Ranks during the Civil War - US Army, vs. brevet, vs. Volunteer.

During the American Civil War regular United States Army officers sometimes had up to four different ranks.
First they had their "permanent" rank in the regular army. In addition, however, they could also hold either
(or both) a rank in the volunteers or brevet rank (regular army and / or volunteers). Thus a single officer could
hold a permanent rank of major in the United States army, and at the same time hold the rank of colonel of
volunteers, a brevet rank of colonel in the army, and a brevet rank of brigadier general in the volunteers.

Now to sort that all out.

First - just what was a brevet rank?

Authorized in 1806, a brevet rank was usually an honorary promotion given to an officer or enlisted man for
gallent or meritorious service or conduct. A captain, with a brevet rank of lieutenant colonel could address
himself in correspondence as Lieutenant Colonel, but otherwise would not be given a command above a
company. Under most circumstances he would continue to wear the uniform of a captain, continue to draw
the pay of a captain, and could not give orders to majors, etc.

A exception to the above would occur in commands that were a mixture of regulars and volunteers or militia.
In such cases command went to the officer with the highest rank, be it regular or brevet. Thus you could have
a regular major, who was a brevet colonel be in charge of a brigade even though there were regular or volunteer
officers in the brigade with permanent ranks of major or lieutenant colonel. This was often done during the Civil
War (and earlier during the Mexican War) to allow presumably more experienced officers from the regular army
to be placed in command over less experienced volunteer or militia officers. While in such a position the brevet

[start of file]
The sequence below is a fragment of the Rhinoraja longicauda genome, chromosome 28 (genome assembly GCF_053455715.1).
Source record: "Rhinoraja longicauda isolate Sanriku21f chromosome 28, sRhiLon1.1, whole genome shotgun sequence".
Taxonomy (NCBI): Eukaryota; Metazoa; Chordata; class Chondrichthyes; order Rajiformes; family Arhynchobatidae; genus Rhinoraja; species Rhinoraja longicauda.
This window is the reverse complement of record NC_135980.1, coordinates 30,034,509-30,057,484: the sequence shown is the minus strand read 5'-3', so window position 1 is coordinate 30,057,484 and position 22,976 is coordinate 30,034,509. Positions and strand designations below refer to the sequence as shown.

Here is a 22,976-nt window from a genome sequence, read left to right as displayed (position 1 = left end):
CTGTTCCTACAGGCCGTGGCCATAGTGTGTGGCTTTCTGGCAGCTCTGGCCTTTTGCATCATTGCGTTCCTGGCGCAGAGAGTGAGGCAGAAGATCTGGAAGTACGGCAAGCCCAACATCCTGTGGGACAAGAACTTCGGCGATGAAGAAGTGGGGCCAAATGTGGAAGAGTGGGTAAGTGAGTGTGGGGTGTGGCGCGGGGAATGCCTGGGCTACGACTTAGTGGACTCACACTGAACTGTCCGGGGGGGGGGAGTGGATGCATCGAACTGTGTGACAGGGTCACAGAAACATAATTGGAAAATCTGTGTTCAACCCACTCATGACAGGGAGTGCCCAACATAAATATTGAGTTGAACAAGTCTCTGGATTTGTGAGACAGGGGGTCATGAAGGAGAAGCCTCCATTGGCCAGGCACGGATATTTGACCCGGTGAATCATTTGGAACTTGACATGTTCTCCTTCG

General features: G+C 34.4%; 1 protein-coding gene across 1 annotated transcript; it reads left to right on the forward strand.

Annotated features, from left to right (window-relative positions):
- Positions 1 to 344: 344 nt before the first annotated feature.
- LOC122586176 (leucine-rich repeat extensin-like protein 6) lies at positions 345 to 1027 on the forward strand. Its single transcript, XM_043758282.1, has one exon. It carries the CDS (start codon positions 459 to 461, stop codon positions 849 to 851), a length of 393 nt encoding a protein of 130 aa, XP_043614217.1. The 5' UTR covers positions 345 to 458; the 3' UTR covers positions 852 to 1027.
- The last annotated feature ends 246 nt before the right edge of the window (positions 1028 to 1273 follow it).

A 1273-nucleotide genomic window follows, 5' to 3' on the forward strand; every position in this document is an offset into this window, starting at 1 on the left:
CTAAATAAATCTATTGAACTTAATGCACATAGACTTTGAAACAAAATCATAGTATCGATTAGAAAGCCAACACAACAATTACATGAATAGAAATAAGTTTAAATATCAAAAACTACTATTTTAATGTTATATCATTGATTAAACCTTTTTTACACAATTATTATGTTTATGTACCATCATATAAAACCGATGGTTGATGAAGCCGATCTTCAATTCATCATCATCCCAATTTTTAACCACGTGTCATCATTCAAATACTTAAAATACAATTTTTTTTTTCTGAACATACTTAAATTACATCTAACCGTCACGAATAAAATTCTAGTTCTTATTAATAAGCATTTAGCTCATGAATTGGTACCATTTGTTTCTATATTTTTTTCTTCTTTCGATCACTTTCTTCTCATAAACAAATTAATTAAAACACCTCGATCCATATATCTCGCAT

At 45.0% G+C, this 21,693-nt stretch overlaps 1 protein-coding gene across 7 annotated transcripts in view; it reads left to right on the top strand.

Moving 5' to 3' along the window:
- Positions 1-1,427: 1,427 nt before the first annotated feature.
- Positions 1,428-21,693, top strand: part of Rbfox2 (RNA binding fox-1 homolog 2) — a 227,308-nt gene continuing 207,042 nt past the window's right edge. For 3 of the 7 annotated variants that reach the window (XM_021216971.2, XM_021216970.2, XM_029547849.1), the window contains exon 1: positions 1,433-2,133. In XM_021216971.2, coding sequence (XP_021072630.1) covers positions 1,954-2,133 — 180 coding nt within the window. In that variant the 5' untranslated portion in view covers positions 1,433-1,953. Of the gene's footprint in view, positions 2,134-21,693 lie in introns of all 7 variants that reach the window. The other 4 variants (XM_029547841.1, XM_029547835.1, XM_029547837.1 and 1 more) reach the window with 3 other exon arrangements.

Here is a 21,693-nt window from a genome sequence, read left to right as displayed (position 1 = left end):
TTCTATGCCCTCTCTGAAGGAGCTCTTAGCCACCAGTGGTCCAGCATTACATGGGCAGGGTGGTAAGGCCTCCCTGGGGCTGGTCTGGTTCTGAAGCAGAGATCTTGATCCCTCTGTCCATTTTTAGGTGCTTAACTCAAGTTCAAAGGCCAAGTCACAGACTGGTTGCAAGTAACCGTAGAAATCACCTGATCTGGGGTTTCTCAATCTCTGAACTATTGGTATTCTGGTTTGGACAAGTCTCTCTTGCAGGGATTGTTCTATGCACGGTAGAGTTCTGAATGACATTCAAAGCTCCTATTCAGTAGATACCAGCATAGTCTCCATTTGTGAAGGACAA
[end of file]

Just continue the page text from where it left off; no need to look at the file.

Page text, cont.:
officer was entitled to the pay and other privileges of the higher rank.

Many times a brevet rank would be for the benefit of the service, and thus temporary. A prime example of
such is George Armstrong Custer. Graduating from the U.S. Military Academy at the start of the Civil War
Custer was promoted to second Lieutenant. During the war Custer was promoted to first lieutenant and
captain in the regular army. He also received brevet promotions to brigadier general and major general in
both the regular army and the volunteers. At the end of the war, in 1865, George Custer was a captain in
the regular army, holding the brevet rank of major general - and at the same he was a brigadier general of
volunteers and held the brevet rank of major general of volunteers.  In 1866, after being mustered out of
volunteer service, he reverted back to his permanent rank of captain.

Brevet ranks were discontinued in 1869 but were reintroduced during the Spanish-American War and then
continued until after World War I.

At the start of the Civil War the U.S. Army consisted of a ten infantry regiments, four artillery regiments, two
dragoon regiments, two cavalary regiments, 1 regiment of mounted rifles, and various departments, such as
the Quartermaster Department. General Order No. 15 (War Department dated 4 May, 1861) detailed Lincoln's
call for 39 volunteer infantry regiments and 1 volunteer cavalry regiment. General Order No. 16 (also dated 4
May, 1861 called for several addional regiments of regulars - 8 of infantry, 1 of cavalry, and 1 of artillery. For
most of the volunteer units the officers came from within the volunteer units themeselves. These officers were
often appointed based on popularity, wealth, or social standing rather than on any military experience - or
aptitude. Throughout the war regular officers were often promoted to higher ranks, permanent or brevet, in the
volunteers as well as receiving higher brevet ranks in the regular army. In some cases this was done to allow
them to command volunteer forces, in other cases it allowed them to fill positions requiring a rank greater than
their permanent one. In almost all cases, regular officers reverted to their permanent rank after the war. Many
of the regular officers, placed in charge of volunteer units, also returned to the regular army - but not always
with their original regiment.